Vista Equity Partners, the parent company of Vivid Seats, is reportedly seeking a buyer for the US secondary ticketing site.

Chicago-based Vivid, founded in 2001, lists tickets for sporting events, concerts and theatre shows in the US and Canada. According to TechCrunch, Vista – which acquired Vivid Seats for US$850 million last January – values the company at around $1.5 billion.

Vivid is believed to be the third-largest secondary ticket outlet in the US, behind StubHub and Ticketmaster.

TechCrunch suggests potential buyers include tech companies – although Amazon and Priceline have apparently already considered, and ruled out, an acquisition – and rival private-equity firms such as Carlyle Group.

Vista also holds majority stakes in several event-management companies, including Active Network and Cvent, the latter of which it acquired for $1.65bn – considered by some to be undervalued – last April.

 


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More media outlets seeking ticketing integration

Sports broadcast giant ESPN has joined forces with Vivid Seats, becoming the latest media outlet to sign a potentially lucrative deal with a secondary ticket agency.

Under the agreement, Vivid ticket listings will be integrated into ESPN’s digital platforms, “allowing users to conveniently access and purchase tickets to their favourite sporting events” and ensuring sports fans in the US “have an industry leading ticket-buying experience”, says a statement from Chicago-based Vivid Seats.

ESPN’s digital offerings – which include ESPN.com and a host of apps and regional websites – attracted an average of more than 110m million unique monthly users in 2016, accounting for 29% of total sports news readership.

Vivid’s deal with ESPN is its third such tie-up in six months, following a two-year agreement with FoxSports.com to become its exclusive online ticket provider, signed in September, and its being named exclusive secondary ticket partner for music news website Consequence of Sound in December.

“This deal represents a true collaboration”

Rival site StubHub, meanwhile, is official ticketing partner of sports news site SB Nation and food guide Eater – StubHub ticket widgets are embedded in team and fixture pages on SB Nation, and recommend events near featured restaurants on Eater – as part of a deal with publisher Vox Media.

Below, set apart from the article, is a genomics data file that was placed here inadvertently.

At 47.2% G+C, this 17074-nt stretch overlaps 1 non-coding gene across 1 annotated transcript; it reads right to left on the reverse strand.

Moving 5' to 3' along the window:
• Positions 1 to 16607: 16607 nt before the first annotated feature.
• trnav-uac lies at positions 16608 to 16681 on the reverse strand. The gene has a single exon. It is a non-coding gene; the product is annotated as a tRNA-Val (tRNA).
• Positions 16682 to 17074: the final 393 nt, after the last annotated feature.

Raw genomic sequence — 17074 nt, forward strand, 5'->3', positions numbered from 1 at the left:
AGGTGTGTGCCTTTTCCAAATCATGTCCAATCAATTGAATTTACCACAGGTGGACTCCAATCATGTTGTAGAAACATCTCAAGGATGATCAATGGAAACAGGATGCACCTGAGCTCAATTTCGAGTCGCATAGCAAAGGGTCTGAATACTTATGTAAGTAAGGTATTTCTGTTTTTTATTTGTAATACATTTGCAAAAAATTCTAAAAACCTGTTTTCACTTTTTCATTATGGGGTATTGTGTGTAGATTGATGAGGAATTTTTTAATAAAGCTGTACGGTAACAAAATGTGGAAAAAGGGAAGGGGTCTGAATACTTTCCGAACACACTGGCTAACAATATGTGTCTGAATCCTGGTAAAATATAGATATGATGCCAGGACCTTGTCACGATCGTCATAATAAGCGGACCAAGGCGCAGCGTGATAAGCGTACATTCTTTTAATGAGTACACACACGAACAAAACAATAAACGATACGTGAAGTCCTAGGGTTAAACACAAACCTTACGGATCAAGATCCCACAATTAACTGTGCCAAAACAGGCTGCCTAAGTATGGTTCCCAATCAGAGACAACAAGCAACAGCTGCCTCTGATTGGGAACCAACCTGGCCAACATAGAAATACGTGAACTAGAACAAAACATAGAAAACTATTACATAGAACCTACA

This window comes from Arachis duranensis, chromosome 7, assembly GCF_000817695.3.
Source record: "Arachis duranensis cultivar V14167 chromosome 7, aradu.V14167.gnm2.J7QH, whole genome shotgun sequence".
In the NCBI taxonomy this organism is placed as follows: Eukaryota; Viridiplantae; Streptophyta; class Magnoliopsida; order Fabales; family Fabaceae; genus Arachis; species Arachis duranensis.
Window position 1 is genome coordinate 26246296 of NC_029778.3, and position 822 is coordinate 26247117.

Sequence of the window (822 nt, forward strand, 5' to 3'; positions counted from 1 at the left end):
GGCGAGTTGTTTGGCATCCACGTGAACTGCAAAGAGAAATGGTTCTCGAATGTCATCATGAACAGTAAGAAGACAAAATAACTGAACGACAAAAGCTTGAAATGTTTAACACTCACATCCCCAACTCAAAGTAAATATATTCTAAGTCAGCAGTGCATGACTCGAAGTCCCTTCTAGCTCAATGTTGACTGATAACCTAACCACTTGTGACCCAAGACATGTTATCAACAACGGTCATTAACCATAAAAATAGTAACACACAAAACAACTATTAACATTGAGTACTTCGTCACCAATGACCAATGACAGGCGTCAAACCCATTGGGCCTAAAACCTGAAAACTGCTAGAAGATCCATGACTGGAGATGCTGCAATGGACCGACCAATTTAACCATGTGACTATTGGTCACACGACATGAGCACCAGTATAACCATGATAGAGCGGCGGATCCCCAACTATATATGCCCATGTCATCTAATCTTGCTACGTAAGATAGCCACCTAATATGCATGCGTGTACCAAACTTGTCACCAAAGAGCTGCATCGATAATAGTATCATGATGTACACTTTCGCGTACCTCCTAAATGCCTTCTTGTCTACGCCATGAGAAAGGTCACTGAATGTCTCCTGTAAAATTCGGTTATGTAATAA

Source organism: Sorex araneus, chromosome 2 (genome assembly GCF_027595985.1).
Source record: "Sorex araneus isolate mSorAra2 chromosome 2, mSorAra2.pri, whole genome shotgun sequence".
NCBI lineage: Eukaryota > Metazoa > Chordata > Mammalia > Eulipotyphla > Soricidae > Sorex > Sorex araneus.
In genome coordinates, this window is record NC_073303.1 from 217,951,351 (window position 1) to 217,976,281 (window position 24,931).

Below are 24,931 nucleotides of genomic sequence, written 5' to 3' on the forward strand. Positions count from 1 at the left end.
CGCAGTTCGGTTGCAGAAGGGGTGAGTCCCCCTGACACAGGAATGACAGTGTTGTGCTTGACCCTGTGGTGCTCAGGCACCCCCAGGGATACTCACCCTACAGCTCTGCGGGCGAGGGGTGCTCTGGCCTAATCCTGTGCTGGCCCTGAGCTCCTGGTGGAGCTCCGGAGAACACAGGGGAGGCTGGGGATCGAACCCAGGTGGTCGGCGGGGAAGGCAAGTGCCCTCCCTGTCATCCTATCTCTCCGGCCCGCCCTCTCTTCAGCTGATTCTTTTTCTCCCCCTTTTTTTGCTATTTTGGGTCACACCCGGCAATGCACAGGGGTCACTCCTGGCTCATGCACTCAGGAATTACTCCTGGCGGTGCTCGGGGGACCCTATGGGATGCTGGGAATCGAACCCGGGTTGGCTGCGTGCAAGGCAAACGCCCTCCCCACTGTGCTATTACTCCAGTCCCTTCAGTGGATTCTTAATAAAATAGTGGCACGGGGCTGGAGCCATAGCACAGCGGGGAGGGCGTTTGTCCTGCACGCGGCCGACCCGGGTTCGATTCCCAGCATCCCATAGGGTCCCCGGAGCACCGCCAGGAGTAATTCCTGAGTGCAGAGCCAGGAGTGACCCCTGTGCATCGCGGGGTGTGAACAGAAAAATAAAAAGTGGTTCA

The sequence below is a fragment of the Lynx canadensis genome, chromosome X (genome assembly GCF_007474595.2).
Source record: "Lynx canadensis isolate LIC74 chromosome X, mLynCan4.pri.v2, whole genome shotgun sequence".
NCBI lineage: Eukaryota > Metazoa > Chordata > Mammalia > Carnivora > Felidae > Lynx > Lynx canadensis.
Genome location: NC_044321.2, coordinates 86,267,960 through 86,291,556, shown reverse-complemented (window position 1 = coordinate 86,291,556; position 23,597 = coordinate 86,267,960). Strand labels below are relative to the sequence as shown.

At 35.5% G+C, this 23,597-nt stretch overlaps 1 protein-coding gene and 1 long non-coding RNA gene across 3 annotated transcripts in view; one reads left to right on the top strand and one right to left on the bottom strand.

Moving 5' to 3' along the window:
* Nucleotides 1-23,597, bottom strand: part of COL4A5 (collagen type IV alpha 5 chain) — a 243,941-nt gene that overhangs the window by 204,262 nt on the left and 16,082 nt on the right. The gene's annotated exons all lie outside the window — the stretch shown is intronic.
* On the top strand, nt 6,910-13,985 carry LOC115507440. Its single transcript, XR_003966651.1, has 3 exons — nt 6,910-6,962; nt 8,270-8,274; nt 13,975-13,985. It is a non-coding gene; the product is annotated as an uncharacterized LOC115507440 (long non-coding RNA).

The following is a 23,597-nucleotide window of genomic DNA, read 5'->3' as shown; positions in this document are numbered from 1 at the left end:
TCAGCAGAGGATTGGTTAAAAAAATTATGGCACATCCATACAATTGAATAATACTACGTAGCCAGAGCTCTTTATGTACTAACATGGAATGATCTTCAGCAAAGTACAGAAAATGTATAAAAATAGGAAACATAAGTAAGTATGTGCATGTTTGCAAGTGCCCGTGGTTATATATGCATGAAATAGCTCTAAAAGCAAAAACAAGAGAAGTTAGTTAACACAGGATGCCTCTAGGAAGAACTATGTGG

Comment on its partnership with Vivid, ESPN’s executive vice-president of global advertising revenue and sales operations, Eric Johnson (pictured), says: “Vivid Seats’ dedication and prioritisation to serve sports fans fits well with ESPN’s long-standing mission.

“This deal represents a true collaboration in which both sides have agreed to regularly share key metrics in an effort to collectively learn, make adjustments if necessary and ultimately maximise performance.”

 


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CoS, Vivid Seats in secondary ticketing tie-up

Vivid Seats has been named the ‘exclusive secondary ticket partner’ of influential music and film website Consequence of Sound (CoS), integrating its event listings into CoS in a move it says will “streamline the ticket-buying process for music fans interested in attending concerts and other live events all over the country”.

The deal is the second tie-up between a media organisation and secondary ticketing site in as many months, mirroring the recently announced partnership between Vox Media (SB Nation, Eater) and StubHub.

It also sees Vivid sponsor the CoS Festival Outlook channel, and the launch of a new weekly email “highlighting the hottest tickets to buy” on Vivid Seats.

“We are excited to partner with an industry leader while providing our readers with streamlined access to the secondary market”

“Vivid Seats has long been one of our favourite ticketing sites, and we are excited to partner with an industry leader while providing our readers with streamlined access to the secondary market,” says CoS founder and CEO Alex Young (pictured). “We anticipate this partnership will allow Consequence of Sound to continue to provide benefits to our readership which no other publication provides.”

“We are very excited about partnering with a fellow Chicago company, especially a leading music publication like Consequence of Sound,” adds Vivid Seats’ director of business development, Alexia Caulk. “Our focus is to leverage our platform and create more convenient ways for fans to purchase tickets. We are excited to create compelling editorials for their readership as well.”